Permissions updates in Android 11

Android 11 gives users the ability to specify more granular permissions for location, microphone, and camera. This release also offers support to help developers audit data access and associate data access with particular features within your app.

One-time permissions

Dialog overlays the app content
Figure 1. Permissions dialog that includes Only this time option.

In Android 11, whenever your app requests a permission related to location, microphone, or camera, the user-facing permissions dialog contains an option called Only this time, as shown in Figure 1. If the user selects this option in the dialog, your app is granted a temporary one-time permission. Your app can access the related data only while one of the following remains true:

  • Your app's activity has been visible ever since the user granted the one-time permission.
  • Your app was visible when the user granted the permission and has been running a foreground service ever since then. As long as the foreground service keeps running, your app will retain the permission even if the user moves your app to the background.

If neither condition is true, you need to ask the user for the permission again, regardless of target SDK version.

WebView location access

If your app includes an instance of WebView, it's possible for users to allow continual access to location within the WebView object itself but restrict your app's location permission to Only this time. In this case, show a screen or dialog that explains the difference between the web permission and the app-wide system permission.

Permission dialog visibility

Android 11 discourages repeated requests for permissions in a specific permission group. If the user taps Deny twice for a specific permission during your app's lifetime of installation on a device, this action implies "don't ask again" for the corresponding permission group.

The system also defines behavior for responding to actions that emulate a tap of the Deny option:

  • If the user presses the back button to dismiss the permission dialog, this doesn't count as a "deny" action.
  • If the user is taken to system settings from your app using requestPermissions() and then presses the back button, this does count as a "deny" action.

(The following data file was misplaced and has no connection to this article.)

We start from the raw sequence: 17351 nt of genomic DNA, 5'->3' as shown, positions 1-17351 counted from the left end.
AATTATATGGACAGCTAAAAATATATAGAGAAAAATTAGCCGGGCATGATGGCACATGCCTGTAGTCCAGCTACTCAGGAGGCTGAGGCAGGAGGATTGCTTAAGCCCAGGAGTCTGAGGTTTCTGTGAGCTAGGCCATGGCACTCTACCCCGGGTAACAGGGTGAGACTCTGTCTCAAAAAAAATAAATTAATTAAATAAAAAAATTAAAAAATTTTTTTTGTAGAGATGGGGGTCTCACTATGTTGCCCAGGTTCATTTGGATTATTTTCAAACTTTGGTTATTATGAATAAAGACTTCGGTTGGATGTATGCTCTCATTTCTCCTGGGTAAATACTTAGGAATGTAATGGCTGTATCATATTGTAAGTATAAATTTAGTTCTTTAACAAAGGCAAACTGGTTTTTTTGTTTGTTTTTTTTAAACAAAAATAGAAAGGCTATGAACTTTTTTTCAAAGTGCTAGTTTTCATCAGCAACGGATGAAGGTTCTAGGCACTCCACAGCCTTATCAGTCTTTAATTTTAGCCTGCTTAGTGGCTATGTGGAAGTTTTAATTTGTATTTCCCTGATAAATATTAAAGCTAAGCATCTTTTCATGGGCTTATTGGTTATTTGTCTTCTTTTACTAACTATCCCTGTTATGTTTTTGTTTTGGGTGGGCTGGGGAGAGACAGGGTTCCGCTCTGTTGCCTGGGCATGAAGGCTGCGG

Data access auditing

To provide more transparency into how your app and its dependencies access private data from users, Android 11 introduces data access auditing. By having insights from this process, you can better identify and rectify potentially unexpected data access. Your app can register an instance of AppOpsManager.AppOpsCollector, which can perform actions each time one of the following events occurs:

  • Your app's code accesses private data. To help you determine which logical part of your app invoked the event, you can audit data access by feature.
  • Code in a dependent library or SDK accesses private data.

Data access auditing is invoked on the thread where the data request takes place. This means that, if a 3rd-party SDK or library in your app calls an API that accesses private data, data access auditing allows your AppOpsCollector to examine information about the call. Usually, this collector object can tell whether the call came from your app or the SDK by looking at the app's current status, such as the current thread's stack trace.

Log access of data

To perform data access auditing using an instance of AppOpsManager.AppOpsCollector, implement the callback logic in the component where you intend to audit data access, such as within an activity's onCreate() method.

The onAsyncNoted() and onSelfNoted() methods are called in specific situations:

  • onAsyncNoted() is called if the data access doesn't happen during your app's API call. The most common example is when your app registers a listener and the data access happens each time the listener's callback is invoked.

    The AsyncNotedOp argument that's passed into onAsyncNoted() contains a method called getMessage(). This method provides more information about the data access. In the case of the location callbacks, the message contains the system-identity-hash of the listener.

  • onSelfNoted() is called in the very rare case when an app passes its own UID into noteOp().

Audit data access by feature

Your app might have several primary use cases, such as allowing users to capture photos and share these photos with their contacts. If you develop such a multi-feature app, you can define feature contexts within private data auditing. The featureId context is returned back in the objects passed to the calls to onNoted(). This helps you more easily track data access back to logical parts of your code.

To define feature contexts in your app, complete the steps in the following sections.

Create feature contexts

In the onCreate() method of the activity where you access data, such as the activity where you request location or access the user's list of contacts, call createFeatureContext(), passing in the logical name of the feature.

Include feature contexts in access logs

Update your AppOpsManager.AppOpsCollector callback so that your app's logs include the names of the features that you've defined.